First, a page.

Friday, November 13, 2009

Jeremy Siegel on the EMH

"Financial journalist and best-selling author Roger Lowenstein didn't mince any words in a piece for the Washington Post this summer, 'The upside of the current Great Recession is that is could drive a stake through the heart of the academic nostrum known as the efficient-market hypothesis.' ... But is the Efficient Market Hypothesis (EMH) really responsible for the current crisis? The answer is no. The EMH, originally put forth by Eugene Fama of the University of Chicago in the 1960s, states that the prices of securities reflect all known information that impacts their value. The hypothesis does not claim that the market price is always right. ... The fact that the best and the brightest on Wall Street made so many mistakes shows how hard it is to beat the market. ... Regulators wrongly believed that financial firms were offsetting their credit risks, while the banks and credit rating agencies were fooled by the faulty models that underestimated the risk in real estate. ... From 2000 through 2006, national home prices rose by 88.7%, far more than the 17.5% gain in the consumer price index or the paltry 1% rise in median household income. Never before have home prices jumped that far ahead of prices and incomes. This should have sent up red flags and cast doubts on using models that looked only at historical declines to judge future risk. But these flags were ignored as Wall Street was reaping large profits bundling and selling the securities while Congress was happy that more Americans could enjoy the 'American Dream' of home ownership. Indeed, through government-sponsored enterprises such as Fannie Mae and Freddie Mac, Washington helped fuel the subprime boom. ... With few exceptions (Goldman Sachs being one), financial firms ignored these warnings. CEOs failed to exercise their authority to monitor overall risk of the firm and instead put their faith in technicians whose narrow models could not capture the big picture. One can only wonder if the large investment banks would have taken on such risks when they were all partnerships and the lead partner had all his wealth in the firm, as they were just a few decades ago", my emphasis, Jeremy Siegel (JS) at the WSJ, 28 October 2009, link:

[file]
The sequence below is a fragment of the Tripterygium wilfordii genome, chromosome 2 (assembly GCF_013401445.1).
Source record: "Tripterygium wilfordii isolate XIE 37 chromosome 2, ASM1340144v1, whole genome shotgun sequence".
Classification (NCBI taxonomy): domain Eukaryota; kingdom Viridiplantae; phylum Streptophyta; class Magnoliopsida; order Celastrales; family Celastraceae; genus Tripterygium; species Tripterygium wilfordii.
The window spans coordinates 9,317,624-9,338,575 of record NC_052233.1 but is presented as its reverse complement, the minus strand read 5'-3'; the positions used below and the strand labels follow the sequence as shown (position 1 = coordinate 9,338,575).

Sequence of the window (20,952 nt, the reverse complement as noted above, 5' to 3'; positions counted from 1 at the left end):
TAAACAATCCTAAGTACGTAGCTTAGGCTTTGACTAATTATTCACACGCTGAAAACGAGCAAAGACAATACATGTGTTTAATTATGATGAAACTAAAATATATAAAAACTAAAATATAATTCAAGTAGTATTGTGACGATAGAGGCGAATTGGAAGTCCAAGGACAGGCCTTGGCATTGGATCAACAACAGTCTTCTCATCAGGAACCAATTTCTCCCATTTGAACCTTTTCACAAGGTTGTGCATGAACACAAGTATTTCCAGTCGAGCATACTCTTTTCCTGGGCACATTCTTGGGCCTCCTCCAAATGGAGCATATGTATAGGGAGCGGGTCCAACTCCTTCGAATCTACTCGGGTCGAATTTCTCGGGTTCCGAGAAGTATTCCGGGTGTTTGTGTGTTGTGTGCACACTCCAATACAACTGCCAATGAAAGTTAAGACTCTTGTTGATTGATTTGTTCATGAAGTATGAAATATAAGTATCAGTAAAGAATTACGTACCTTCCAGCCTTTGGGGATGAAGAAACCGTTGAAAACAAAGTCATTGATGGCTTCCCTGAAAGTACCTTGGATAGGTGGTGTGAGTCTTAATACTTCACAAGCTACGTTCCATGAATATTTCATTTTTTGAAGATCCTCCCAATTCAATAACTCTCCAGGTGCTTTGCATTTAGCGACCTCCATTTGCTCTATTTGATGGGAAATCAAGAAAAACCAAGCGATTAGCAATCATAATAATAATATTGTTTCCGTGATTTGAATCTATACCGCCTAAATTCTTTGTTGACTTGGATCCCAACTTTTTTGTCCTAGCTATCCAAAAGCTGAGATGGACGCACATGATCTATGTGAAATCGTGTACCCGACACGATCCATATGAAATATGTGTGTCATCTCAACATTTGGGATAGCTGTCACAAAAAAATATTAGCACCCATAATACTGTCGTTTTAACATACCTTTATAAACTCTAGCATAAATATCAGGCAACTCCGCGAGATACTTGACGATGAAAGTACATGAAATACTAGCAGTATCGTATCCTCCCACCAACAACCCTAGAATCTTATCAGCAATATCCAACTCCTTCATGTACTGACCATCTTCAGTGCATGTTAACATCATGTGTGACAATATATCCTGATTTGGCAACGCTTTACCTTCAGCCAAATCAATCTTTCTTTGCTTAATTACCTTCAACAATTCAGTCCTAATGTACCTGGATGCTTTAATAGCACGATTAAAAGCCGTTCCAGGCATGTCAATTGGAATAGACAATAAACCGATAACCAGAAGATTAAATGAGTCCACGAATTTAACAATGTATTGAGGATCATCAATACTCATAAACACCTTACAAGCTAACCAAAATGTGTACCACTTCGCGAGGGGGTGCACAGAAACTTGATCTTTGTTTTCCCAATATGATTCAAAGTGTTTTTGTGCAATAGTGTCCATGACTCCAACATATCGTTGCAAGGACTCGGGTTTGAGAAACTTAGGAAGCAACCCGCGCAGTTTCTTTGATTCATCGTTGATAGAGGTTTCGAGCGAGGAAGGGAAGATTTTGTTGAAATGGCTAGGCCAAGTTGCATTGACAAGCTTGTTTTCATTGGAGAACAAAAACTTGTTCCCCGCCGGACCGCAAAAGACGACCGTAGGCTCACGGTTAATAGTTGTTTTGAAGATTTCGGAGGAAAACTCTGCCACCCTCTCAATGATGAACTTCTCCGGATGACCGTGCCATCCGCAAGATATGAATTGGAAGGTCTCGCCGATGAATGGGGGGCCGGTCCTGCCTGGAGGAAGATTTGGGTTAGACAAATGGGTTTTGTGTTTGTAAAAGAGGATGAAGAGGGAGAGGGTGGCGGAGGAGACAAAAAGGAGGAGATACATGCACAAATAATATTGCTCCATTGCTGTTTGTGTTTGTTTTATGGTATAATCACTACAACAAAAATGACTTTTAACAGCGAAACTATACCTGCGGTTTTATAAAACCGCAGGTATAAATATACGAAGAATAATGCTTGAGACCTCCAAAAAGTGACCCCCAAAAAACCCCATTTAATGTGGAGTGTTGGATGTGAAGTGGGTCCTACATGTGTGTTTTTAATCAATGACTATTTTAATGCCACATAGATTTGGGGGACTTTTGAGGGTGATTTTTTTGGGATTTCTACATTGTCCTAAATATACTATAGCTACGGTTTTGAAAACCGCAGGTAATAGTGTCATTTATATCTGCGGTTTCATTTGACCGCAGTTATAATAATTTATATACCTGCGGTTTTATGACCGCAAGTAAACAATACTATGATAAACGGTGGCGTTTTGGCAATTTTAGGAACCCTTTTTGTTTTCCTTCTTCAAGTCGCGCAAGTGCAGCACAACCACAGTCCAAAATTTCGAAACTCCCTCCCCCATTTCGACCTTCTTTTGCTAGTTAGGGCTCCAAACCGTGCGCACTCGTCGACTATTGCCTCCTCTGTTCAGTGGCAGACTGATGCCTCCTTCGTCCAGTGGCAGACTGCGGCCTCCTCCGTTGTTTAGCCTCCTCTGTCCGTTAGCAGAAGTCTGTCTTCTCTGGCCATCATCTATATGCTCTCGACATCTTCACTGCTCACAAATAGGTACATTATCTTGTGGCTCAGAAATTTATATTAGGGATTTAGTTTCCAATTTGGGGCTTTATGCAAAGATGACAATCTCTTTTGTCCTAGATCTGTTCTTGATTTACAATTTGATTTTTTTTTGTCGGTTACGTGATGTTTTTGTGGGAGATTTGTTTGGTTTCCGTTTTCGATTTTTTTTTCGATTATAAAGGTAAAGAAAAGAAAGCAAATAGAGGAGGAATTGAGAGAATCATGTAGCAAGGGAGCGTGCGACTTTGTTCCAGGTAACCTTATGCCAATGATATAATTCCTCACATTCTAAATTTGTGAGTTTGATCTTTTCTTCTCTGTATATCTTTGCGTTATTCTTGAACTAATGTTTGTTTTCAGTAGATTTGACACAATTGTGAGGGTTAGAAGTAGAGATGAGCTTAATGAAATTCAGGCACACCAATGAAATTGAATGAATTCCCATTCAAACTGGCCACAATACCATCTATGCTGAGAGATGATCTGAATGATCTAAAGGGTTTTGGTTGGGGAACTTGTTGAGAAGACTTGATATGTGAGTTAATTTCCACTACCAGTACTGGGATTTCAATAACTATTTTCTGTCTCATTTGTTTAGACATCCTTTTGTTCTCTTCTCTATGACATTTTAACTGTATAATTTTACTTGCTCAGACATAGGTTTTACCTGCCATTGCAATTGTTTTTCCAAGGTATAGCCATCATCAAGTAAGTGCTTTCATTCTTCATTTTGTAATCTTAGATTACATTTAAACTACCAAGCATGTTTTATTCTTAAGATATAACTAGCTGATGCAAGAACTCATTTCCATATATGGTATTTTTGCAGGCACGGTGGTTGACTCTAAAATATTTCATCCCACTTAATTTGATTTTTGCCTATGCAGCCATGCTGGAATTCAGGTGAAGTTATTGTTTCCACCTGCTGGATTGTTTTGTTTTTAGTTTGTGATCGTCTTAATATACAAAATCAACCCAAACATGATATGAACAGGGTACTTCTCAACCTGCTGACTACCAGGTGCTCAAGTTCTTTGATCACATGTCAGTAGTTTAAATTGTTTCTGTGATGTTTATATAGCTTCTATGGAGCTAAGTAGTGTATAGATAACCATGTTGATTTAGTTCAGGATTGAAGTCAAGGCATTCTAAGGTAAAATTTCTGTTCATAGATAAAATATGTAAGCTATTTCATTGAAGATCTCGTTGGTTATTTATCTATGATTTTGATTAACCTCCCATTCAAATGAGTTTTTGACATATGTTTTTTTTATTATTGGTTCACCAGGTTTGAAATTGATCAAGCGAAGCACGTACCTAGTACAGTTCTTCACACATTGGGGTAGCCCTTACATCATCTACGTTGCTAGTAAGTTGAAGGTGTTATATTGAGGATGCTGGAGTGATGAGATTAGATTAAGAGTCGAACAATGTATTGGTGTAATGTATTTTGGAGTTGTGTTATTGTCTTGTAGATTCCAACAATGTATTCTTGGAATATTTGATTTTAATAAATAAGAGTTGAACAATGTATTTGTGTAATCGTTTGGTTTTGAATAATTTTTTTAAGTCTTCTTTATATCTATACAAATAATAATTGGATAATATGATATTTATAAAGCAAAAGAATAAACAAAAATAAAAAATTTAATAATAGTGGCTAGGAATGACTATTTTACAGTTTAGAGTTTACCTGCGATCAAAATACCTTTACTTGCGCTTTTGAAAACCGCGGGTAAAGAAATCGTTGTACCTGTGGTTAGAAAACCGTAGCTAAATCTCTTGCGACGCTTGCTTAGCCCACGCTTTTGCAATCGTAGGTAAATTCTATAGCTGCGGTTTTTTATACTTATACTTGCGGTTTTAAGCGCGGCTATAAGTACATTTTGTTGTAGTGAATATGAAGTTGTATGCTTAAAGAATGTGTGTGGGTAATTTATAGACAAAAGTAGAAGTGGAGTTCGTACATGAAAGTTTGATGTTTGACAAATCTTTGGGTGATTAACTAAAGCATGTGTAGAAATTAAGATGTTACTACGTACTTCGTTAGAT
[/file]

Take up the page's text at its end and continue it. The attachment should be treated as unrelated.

JS is a Wharton professor, (boo), Fama is a Chicago professor (yay). I agree with JS. The models fail the EMH's "weak form", i.e., in relying on "historical information" they were a form of "technical stock market analysis". No Chicago grad since 1972 should have been fooled by this. For that matter, no: Wharton, Stanford, Tuck or ... grad since 1972 should have been fooled the rating agencies models. Well, maybe a Tuck grad. If Wall Street's "best and brightest" were fooled by what was covered in Finance 301 (1972 Chicago house number), how smart are they? Are they worth tens of millions a year? I mention JS on 29 April 2008 and 11 March 2009:


Anonymous said...

EMH assumes "prices of securities reflect all known information that impacts their value"...

Well... what about oil prices going to $140 barrel on lowered demand (July '08)?

Does that suggest EMH is wrong or that something else was happening in that market?

All the models assume symmetric information. But the markets are a mess when it comes to information access. This is where smart regulation can help.

AND with so much EXCESS liquidity flowing out of the Fed what good is any model?

Anonymous said...

Oh, puh-lease! It was pump and dump, I'll be gon--you'll be gone, all the way.

Academic economics exists to rationalize what the powerful want to do.

It will be interesting to see what the next revelation will be....